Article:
When Amazon dropped the price of the basic Kindle, I bought one in a moment of weakness. I should, of course, known better-a price drop almost always serves as a sign that something newer in better is just around the corner. As such, I was hardly surprised when I saw that Amazon was releasing two new Kindles. Well, at least I got to enjoy my “good price” for a while.
Before I got my Kindle, I received an iPod Touch for Christmas. Not surprisingly, I really like the Touch and quickly filled it with apps (mostly games and books). However, I found that it was not ideal for reading and the battery life was not that great. So, as I mentioned above, I bought a Kindle.
When I first tried the Kindle, it was not a pleasant experience. Compared to my iPod it seemed awkward and a step back to crude, menu driven interfaces. Out of habit, I tried using the screen like a touch screen and found using the buttons rather cumbersome. When I tried to download books, I found the process to also be cumbersome and slow. When I went to the Amazon site, I ran into error after error that made it seem like the Kindle was some new product put out by a company that did not know quite what it was doing. At that point, I thought I had made a terrible mistake.
Fortunately, I am not quick to judge (or perhaps I am just cheap) and I gave the Kindle a chance. I found that I grew accustomed to the interface and was able to find numerous free books that I wanted to read. Eventually, the device won me over and I found it rather great for reading. It does support PDF in a rather awkward way and it tries to provide a web browser in the same way the McDonalds tries to provide gourmet dining.
I do not have an iPad, so I cannot compare it to that device, beyond saying that the iPad is far more versatile but also more expensive. Since there is an iPad Kindle app, I suspect that when I upgrade again I will probably get either an iPad or, more likely, a PC tablet. Then again, a dedicated reading device does appeal to me in some ways. After all, I am willing to have a couple devices that do what they do very well rather than having one device that does several things just okay.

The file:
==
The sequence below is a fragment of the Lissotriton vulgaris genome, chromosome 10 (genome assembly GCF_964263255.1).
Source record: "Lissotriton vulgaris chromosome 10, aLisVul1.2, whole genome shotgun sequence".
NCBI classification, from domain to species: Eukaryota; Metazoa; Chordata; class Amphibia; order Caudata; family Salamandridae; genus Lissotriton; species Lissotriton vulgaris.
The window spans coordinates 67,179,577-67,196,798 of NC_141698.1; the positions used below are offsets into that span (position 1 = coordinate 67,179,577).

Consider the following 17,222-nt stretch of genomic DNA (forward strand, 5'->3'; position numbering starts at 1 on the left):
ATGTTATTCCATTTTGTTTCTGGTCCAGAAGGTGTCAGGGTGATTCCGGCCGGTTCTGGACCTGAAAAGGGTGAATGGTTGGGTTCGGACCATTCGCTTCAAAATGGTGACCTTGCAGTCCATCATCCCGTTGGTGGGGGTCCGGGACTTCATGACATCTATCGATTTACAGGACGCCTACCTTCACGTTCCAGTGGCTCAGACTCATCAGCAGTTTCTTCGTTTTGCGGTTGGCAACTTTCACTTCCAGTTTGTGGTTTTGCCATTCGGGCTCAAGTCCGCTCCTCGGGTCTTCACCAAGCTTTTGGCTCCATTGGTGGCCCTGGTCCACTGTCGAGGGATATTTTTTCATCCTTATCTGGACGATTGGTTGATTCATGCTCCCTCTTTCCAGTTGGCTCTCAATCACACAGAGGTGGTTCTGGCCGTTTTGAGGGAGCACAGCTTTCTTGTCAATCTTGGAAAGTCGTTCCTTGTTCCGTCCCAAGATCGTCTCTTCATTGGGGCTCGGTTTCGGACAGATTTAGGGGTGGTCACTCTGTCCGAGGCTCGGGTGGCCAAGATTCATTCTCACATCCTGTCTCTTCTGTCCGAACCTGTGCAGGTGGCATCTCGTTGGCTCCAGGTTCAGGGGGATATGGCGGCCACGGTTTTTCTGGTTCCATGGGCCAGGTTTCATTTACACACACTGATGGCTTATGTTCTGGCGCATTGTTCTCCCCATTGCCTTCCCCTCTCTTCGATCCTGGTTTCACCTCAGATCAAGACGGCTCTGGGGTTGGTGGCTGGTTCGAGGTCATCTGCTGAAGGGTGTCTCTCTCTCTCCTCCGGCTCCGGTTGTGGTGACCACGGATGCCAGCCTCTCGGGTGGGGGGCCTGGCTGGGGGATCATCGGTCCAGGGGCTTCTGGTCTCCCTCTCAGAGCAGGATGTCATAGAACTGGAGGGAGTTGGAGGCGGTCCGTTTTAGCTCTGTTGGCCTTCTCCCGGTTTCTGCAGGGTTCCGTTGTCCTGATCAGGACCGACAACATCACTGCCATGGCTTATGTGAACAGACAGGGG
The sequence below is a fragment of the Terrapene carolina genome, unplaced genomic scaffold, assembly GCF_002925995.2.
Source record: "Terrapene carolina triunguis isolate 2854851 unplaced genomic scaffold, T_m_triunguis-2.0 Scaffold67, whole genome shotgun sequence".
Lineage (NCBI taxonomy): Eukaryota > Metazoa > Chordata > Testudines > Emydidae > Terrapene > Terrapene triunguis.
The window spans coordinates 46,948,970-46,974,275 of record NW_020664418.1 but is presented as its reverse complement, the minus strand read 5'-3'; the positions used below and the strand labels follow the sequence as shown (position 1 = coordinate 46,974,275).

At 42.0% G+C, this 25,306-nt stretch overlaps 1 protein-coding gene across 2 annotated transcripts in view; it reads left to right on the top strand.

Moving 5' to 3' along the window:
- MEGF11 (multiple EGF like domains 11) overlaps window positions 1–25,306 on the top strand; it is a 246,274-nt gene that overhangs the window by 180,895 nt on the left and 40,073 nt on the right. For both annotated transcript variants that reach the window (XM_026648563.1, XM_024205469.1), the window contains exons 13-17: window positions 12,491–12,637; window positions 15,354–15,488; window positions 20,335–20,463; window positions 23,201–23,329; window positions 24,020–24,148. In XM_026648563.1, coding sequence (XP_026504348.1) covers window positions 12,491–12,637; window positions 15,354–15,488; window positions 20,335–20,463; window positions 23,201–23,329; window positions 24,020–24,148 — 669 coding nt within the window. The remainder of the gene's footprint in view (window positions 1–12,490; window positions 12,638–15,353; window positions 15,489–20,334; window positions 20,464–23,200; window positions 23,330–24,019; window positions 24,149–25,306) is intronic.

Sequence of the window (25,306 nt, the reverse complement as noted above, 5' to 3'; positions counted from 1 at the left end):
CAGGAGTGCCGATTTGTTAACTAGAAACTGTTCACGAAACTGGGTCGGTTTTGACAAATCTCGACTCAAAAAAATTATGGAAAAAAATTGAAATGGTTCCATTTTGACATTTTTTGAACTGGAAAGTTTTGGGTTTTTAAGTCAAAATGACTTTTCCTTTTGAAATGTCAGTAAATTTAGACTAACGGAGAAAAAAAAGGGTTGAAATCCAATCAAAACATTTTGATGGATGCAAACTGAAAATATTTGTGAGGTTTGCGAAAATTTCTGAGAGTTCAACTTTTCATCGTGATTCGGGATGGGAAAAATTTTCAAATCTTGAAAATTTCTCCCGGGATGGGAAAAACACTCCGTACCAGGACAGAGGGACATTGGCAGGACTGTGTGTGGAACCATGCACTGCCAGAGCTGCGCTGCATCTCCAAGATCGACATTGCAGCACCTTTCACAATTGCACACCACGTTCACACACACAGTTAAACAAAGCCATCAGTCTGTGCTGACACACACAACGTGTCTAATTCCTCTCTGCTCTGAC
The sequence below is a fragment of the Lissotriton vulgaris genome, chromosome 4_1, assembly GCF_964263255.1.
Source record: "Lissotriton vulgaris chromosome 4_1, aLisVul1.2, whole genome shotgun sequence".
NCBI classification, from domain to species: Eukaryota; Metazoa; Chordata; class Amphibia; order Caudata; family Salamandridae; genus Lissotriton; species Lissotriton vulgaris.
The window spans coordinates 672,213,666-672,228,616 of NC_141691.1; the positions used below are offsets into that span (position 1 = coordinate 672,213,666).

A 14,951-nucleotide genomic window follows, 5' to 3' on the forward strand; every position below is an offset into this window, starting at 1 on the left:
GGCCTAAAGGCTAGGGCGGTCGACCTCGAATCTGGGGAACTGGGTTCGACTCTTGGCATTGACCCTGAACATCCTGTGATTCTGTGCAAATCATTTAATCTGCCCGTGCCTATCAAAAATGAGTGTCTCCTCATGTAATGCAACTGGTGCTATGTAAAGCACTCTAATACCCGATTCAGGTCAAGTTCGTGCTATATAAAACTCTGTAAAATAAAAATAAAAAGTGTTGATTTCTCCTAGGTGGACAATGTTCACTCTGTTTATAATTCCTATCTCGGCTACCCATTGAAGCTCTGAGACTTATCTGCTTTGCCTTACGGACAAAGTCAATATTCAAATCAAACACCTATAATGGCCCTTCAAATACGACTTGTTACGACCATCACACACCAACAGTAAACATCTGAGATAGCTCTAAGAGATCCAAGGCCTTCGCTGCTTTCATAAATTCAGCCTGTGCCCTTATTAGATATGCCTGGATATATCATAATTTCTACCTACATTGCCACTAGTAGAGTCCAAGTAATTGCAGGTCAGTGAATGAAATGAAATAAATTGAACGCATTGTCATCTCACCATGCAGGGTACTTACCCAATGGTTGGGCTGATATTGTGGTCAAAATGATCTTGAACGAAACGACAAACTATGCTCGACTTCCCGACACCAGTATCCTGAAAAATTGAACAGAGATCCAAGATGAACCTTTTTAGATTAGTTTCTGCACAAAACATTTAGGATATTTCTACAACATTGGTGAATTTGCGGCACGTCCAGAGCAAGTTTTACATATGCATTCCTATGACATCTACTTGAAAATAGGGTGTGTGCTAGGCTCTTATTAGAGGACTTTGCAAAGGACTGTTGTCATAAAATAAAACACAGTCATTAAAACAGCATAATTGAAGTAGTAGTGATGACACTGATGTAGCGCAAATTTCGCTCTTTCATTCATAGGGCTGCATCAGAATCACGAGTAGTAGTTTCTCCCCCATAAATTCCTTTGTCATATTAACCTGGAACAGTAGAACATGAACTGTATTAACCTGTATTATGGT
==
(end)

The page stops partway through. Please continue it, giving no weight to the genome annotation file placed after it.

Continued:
Rather critical for me (since I am thrifty) is the fact that the Kindle is $189. That hits my comfort zone for what I am willing to put at risk by carrying it around regularly. The iPad is at the very upper end of this zone, yet does not do quite enough to justify is higher cost.
As far as the future of eBook readers, I suspect that what we will see is three classes of machines for quite some time. The first is and will be the smartphone sized devices that provide a rather limited sort of reading experience in addition to their actual smartphone functions. The iPhone is an excellent example of this.
The second is and will be an actual tablet computer that has excellent eBook capabilities, such as the iPad. I believe these two (smartphone and tablet) will remain distinct because the ideal size for a smartphone is considerably smaller than the ideal size for a reader device.
The third will be the dedicated reader, like the Kindle. I think that there is enough of a niche for people who just want a simple device for reading without the need for a broad range of functions. This, I suspect, will be an ever decreasing niche as battery life improves and the older folks who are less comfortable with the complexity of the multi functional devices die off.
Then again, there is a lot to be said for a device that does not require constant updates, anti-malware software and regular maintenance. One reason I really like my Kindle is that it just works and I do not have to put in the sort of time and energy that I need to keep my PCs going properly. I suspect that this factor will really help the eBook niche alive.